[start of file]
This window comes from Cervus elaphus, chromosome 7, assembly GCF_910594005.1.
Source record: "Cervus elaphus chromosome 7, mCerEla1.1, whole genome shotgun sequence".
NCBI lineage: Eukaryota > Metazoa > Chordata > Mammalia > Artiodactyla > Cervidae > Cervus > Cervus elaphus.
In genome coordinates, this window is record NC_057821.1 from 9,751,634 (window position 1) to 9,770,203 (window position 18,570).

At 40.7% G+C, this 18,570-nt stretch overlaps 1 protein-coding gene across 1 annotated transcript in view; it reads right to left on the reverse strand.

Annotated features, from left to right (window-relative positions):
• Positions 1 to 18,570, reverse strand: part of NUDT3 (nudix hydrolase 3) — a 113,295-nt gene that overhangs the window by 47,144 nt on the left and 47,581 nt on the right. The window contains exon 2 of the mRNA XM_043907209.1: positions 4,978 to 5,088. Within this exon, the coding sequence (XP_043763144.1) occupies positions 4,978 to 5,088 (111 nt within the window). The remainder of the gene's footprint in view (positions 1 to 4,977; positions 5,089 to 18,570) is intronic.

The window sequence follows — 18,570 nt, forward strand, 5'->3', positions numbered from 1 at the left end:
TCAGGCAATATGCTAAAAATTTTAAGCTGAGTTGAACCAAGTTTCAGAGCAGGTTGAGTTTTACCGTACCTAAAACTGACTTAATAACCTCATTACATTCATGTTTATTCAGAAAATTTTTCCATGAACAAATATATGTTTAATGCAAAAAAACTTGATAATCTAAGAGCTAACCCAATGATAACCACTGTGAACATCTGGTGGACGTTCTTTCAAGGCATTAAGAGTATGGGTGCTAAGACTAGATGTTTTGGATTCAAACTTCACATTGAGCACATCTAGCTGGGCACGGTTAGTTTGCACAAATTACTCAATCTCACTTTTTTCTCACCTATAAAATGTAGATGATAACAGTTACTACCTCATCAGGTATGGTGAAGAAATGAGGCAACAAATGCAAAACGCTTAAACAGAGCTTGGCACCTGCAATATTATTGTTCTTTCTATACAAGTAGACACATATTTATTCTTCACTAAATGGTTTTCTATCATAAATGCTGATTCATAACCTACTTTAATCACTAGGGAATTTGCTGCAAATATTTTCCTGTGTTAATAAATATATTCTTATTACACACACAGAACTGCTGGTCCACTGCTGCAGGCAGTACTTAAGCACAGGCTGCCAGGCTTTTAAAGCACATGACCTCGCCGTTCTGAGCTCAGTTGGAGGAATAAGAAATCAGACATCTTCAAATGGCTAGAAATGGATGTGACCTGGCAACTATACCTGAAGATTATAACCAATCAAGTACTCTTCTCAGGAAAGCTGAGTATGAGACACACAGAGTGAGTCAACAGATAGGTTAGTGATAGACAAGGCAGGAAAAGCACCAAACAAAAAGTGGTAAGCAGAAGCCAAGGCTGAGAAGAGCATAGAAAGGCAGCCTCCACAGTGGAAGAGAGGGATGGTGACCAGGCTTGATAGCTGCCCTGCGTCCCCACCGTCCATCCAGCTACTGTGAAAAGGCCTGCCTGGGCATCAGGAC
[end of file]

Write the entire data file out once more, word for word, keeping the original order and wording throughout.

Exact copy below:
This window comes from Cervus elaphus, chromosome 7, assembly GCF_910594005.1.
Source record: "Cervus elaphus chromosome 7, mCerEla1.1, whole genome shotgun sequence".
NCBI lineage: Eukaryota > Metazoa > Chordata > Mammalia > Artiodactyla > Cervidae > Cervus > Cervus elaphus.
In genome coordinates, this window is record NC_057821.1 from 9,751,634 (window position 1) to 9,770,203 (window position 18,570).

At 40.7% G+C, this 18,570-nt stretch overlaps 1 protein-coding gene across 1 annotated transcript in view; it reads right to left on the reverse strand.

Annotated features, from left to right (window-relative positions):
• Positions 1 to 18,570, reverse strand: part of NUDT3 (nudix hydrolase 3) — a 113,295-nt gene that overhangs the window by 47,144 nt on the left and 47,581 nt on the right. The window contains exon 2 of the mRNA XM_043907209.1: positions 4,978 to 5,088. Within this exon, the coding sequence (XP_043763144.1) occupies positions 4,978 to 5,088 (111 nt within the window). The remainder of the gene's footprint in view (positions 1 to 4,977; positions 5,089 to 18,570) is intronic.

The window sequence follows — 18,570 nt, forward strand, 5'->3', positions numbered from 1 at the left end:
TCAGGCAATATGCTAAAAATTTTAAGCTGAGTTGAACCAAGTTTCAGAGCAGGTTGAGTTTTACCGTACCTAAAACTGACTTAATAACCTCATTACATTCATGTTTATTCAGAAAATTTTTCCATGAACAAATATATGTTTAATGCAAAAAAACTTGATAATCTAAGAGCTAACCCAATGATAACCACTGTGAACATCTGGTGGACGTTCTTTCAAGGCATTAAGAGTATGGGTGCTAAGACTAGATGTTTTGGATTCAAACTTCACATTGAGCACATCTAGCTGGGCACGGTTAGTTTGCACAAATTACTCAATCTCACTTTTTTCTCACCTATAAAATGTAGATGATAACAGTTACTACCTCATCAGGTATGGTGAAGAAATGAGGCAACAAATGCAAAACGCTTAAACAGAGCTTGGCACCTGCAATATTATTGTTCTTTCTATACAAGTAGACACATATTTATTCTTCACTAAATGGTTTTCTATCATAAATGCTGATTCATAACCTACTTTAATCACTAGGGAATTTGCTGCAAATATTTTCCTGTGTTAATAAATATATTCTTATTACACACACAGAACTGCTGGTCCACTGCTGCAGGCAGTACTTAAGCACAGGCTGCCAGGCTTTTAAAGCACATGACCTCGCCGTTCTGAGCTCAGTTGGAGGAATAAGAAATCAGACATCTTCAAATGGCTAGAAATGGATGTGACCTGGCAACTATACCTGAAGATTATAACCAATCAAGTACTCTTCTCAGGAAAGCTGAGTATGAGACACACAGAGTGAGTCAACAGATAGGTTAGTGATAGACAAGGCAGGAAAAGCACCAAACAAAAAGTGGTAAGCAGAAGCCAAGGCTGAGAAGAGCATAGAAAGGCAGCCTCCACAGTGGAAGAGAGGGATGGTGACCAGGCTTGATAGCTGCCCTGCGTCCCCACCGTCCATCCAGCTACTGTGAAAAGGCCTGCCTGGGCATCAGGAC